How much therapy will I (or my child) need?

The speech-language therapy process may require a small handful of sessions, or need frequent sessions for over a year. A useful estimate for children’s treatment is around eight to twelve once-weekly sessions, as this has been a common duration historically. Bear in mind that there are several factors affecting the overall duration of treatment. In addition to cost, the overall treatment duration is also affected by the frequency of therapy, the severity of presenting communication difficulties and the intensity/consistency of home support. Support and practice time at home is important, because if more is done there, overall progress will be faster and treatment techniques will take less time to generalise into daily language.

Star Language & Literacy attempts to cater for a range of different needs by offering various types of services: These range from one-off discussion and guidance sessions, to home programmes, to one-on-one therapy. With all types of treatment, parents are kept well informed and the regularity of appointments is always in discussion with the parent/caregiver.


When supporting individuals with more severe communication disorders, allowing a slightly longer treatment duration will deliver several benefits. Firstly, it will allow time for consolidation of their therapy targets, and integration into everyday conversation. A second benefit comes in the advocacy an SLT provides for children in their schooling. Many schools may not have the special education infrastructure or funding to fully understand a child’s communication needs and help them continue the academic process.


In this case, an SLT can help by:

Contributing to Individual Education Plan (IEP) meetings; Liaising with Teachers’ Aides; and Recommending a range of other in-class strategies to help a child receive the very most out of their schooling.

What can I expected from speech language therapy?

Professional knowledge and experience tailoring what is required to make a positive difference in the areas of communication concern. Speech-language therapy is science! The strategies and techniques used in speech-language therapy are evidence-based, derived from research and/or years and year and years of experience working alongside children, adults and their families.

Typically, a therapy session involves a Therapist working directly with the individual. For children this is usually within a game, which is either the specific therapy target or as a motivator. Some older children and young adults also play therapeutic games! This is followed by an explanation to the parent/caregiver regarding what was worked on, how the individual progressed and how they can be supported at home to continue consolidating their target. For children and adults in therapy, each family is provided with the information and resources to do home-based reinforcement.

What does speech language therapy look like?

Engaging, informative and fun! Therapy is unique to the individual – it is tailored based on the communication concern and severity, as well as the age of the individual. There are no set programmes used in therapy but aspects of programmes can be incorporated to achieve the best results. Due to the wide range of skills that speech-language therapy can support therapy is different for each person.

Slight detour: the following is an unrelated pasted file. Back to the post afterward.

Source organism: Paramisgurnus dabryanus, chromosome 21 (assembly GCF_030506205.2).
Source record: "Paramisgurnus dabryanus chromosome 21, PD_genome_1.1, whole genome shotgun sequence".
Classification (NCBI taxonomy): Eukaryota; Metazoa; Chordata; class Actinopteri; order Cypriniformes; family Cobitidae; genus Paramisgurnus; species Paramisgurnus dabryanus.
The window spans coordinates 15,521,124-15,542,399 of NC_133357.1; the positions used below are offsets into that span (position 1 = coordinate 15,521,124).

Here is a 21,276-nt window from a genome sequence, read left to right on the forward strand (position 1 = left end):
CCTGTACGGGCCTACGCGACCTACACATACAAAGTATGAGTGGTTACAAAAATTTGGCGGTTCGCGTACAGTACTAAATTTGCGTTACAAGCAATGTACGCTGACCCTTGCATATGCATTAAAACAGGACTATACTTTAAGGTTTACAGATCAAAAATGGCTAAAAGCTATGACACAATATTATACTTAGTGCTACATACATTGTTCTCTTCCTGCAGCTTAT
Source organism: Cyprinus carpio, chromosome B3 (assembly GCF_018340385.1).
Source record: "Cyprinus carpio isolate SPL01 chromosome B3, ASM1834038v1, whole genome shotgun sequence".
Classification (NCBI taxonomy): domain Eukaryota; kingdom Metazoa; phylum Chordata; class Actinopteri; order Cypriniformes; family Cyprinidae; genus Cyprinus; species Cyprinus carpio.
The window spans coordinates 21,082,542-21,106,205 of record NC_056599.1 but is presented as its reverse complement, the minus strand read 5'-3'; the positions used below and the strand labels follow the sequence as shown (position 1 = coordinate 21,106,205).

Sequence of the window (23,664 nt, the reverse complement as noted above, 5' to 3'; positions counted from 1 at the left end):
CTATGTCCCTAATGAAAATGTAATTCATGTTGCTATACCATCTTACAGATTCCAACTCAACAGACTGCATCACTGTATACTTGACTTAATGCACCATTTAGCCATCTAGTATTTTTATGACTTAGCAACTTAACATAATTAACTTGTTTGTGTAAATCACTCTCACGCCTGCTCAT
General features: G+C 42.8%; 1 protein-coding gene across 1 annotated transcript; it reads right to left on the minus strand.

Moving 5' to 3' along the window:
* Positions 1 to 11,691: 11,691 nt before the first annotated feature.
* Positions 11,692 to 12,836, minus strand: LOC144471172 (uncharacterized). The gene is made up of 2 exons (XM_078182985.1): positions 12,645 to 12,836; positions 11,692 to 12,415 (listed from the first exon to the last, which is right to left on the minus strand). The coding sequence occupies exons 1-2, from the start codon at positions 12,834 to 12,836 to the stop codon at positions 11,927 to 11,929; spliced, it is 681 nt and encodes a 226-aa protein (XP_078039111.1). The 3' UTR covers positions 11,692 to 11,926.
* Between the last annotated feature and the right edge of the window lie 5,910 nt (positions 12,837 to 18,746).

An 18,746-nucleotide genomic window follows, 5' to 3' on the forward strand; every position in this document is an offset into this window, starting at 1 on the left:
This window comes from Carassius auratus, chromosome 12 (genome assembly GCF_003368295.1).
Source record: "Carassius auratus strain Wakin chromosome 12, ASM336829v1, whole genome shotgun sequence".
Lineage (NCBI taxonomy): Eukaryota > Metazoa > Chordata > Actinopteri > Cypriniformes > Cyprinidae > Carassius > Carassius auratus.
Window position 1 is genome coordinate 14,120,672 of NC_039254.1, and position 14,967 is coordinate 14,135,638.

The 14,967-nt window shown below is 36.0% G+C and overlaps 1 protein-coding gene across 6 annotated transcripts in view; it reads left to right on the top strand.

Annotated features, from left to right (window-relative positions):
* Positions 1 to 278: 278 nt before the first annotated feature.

Are sessions enough to make a change?

Therapy sessions are a very good place to start making a positive change. Significant or preferred/realistic outcomes are based on participants (children and their parents, and adult clients) who are engaged, participating and following the Therapist’s recommendations. There is always home practice strategies or tasks provided to be reinforced between therapy appointments.

Why choose private speech language therapy?

In the New Zealand context, private means that the ‘user’ pays for the service. While there is still a code of ethics that all Therapists need to follow, there are often no set restrictions for accessing a private service. This is significant for those who are not New Zealand residents and are unable to access publicly funded services. Also for those who do not want to wait until a place has become available.

All Speech-Language Therapists – public or private – have the specialised training, skills and experience to assess and treat an individual’s communication difficulties. In New Zealand, speech-language therapy services can be accessed through several sources:

  • Through private practitioners such as Vocalsaints, you can receive help almost immediately, but a fee is charged for their services. Private therapy is focused, specific and tailored direct hands-on therapy with a qualified Speech Language Therapist. Generally there is less movement of Therapists in private practice, therefore it can often a higher continuity of care.

  • Publicly, through the Ministry of Education (MoE). Public speech-language therapy is free, but has strictly limited acceptance criteria based on a child’s age (3-8 years) and the severity of their communication disorder (moderate-severe). Public speech therapy entails a waiting list which varies between cities but can range from six to twelve months long. Public therapy is more consultation and guidance with ups-killing to Teachers and parents on how they can support the child themselves.

  • Through hospitals, who may provide a Speech-Language Therapist free of charge and with little-to-no waiting list, if communication disorders have arisen due to an accident or medical issue, or under 2 years of age.

Private and public practitioners can often collaborate to provide support, with clients starting private therapy while on the waiting list for MoE services. Private Speech-Language Therapists then transfer their client’s treatment notes across to public therapists when they become available.

Some families request that public and private therapists work together, as there can be two areas of difficulty that can be treated at once. In this case, each Therapist would see the client separately.

How do I make a referral?

We do not require a referral from anyone other than you. Just make contact with us directly and we’ll take it from there. 

What happens when I see a Speech Language Therapist?